Still, Chicago needed Rose to be the best player on the court Tuesday and he wasn't -- that was James, who carried Miami early and finished with 35 points, six assists, six rebounds, two steals, three blocks and 13-of-13 shooting from the free-throw line.

James' defense on Rose in the fourth quarter and beyond was enough to stymie the smaller star and his team, a wrinkle that James didn't show much interest in 13 months ago when his Cleveland club faced Chicago in the first round. But the stakes are higher now and the roster around him has others to shoulder more of the offensive load. And Rose's enhanced status -- MVP vs. former MVP -- might grab James' attention in a way it didn't last spring.

Both times in that final minute of regulation, Rose isolated against James, Chicago fans surely wanted to see their guy take the larger man off the dribble. Scoot right by him, collapse the Miami defense, initiate contact, take the freebies from the line. But it didn't happen. Either time.

Turning Rose into a jump shooter, with a bigger man contesting, isn't a foolproof way to lock down a playoff game. But it's a way on which most rivals would take their chances.

"It's extremely hard where a [6-foot-8] guy can easily defend you," Rose said. The Bulls' point guard had gotten into a footrace with James earlier, breaking downcourt, only to have James catch him in time to swat his scoop shot. That might have been in Rose's head so late in the fourth.

Said Thibodeau on what looked like throw-up-your-hands-and-hope play-calling at the end: "We wanted to get the last shot of the game, give him space to get to the spot, you know, and he missed. But listen, Derrick Rose, I wouldn't want to have any other guy. I'm with that guy all the way."

It wasn't an elimination game for Chicago but it would have been a good one, had it been. It highlighted the Bulls' need for more scoring, in the form of another player who can create off the dribble, a reliable outside shooter to spread the floor for Rose or both. It demonstrated that, as good as Chicago's bench was all season, the star system favored by Miami might be the better way to go (even as the Heat's bench of three outscored the Bulls' reserves, 23-18).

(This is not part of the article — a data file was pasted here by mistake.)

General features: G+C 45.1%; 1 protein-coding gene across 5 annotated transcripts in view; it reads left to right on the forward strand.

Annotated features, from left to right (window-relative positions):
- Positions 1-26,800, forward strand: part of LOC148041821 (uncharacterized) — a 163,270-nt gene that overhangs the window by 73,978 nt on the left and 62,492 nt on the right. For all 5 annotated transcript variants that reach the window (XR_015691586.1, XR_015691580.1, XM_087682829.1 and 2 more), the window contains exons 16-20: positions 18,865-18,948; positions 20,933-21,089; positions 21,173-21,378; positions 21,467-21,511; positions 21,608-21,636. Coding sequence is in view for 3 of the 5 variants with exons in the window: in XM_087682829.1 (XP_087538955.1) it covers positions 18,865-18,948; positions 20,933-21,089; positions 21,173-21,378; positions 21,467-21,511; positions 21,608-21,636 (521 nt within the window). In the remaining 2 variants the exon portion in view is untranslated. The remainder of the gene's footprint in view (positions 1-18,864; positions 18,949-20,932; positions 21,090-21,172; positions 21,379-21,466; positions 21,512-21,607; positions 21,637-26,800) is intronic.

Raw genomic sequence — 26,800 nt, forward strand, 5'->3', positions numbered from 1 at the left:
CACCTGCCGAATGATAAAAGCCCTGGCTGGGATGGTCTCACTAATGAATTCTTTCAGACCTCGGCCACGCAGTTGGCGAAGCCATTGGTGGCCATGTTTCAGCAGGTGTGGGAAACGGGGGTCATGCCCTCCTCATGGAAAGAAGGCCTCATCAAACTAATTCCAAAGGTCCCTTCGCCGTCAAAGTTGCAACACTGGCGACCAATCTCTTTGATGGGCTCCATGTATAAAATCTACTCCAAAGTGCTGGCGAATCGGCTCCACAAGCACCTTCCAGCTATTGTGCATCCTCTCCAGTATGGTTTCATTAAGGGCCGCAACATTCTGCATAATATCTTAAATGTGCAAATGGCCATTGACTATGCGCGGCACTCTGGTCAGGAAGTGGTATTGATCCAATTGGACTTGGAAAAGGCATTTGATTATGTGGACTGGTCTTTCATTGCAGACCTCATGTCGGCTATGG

It gave Rose all the incentive he needed -- 8-of-27 shooting, 1-of-9 from the arc, seven turnovers -- to take his game even higher in the offseason. With Miami needing one more victory, it's possible Rose could finish with a better taste in his mouth, an explosive night of 30 or 40 points before his summer begins. But this is the DVD he'll force himself to watch again and again, the game where he vowed to be aggressive all night -- and his two soaring dunks in the second quarter were nothing if not that -- but still came up short.

For the Bulls, Game 4 again had them talking about what they were learning and all the things they still could do better in this series. Only the series is running out, and the lessons they're getting may not be fully be absorbed and reviewed until it is too late.

Steve Aschburner has written about the NBA for 25 years. You can e-mail him here and follow him on twitter.

The views on this page do not necessarily reflect the views of the NBA, its clubs or Turner Broadcasting.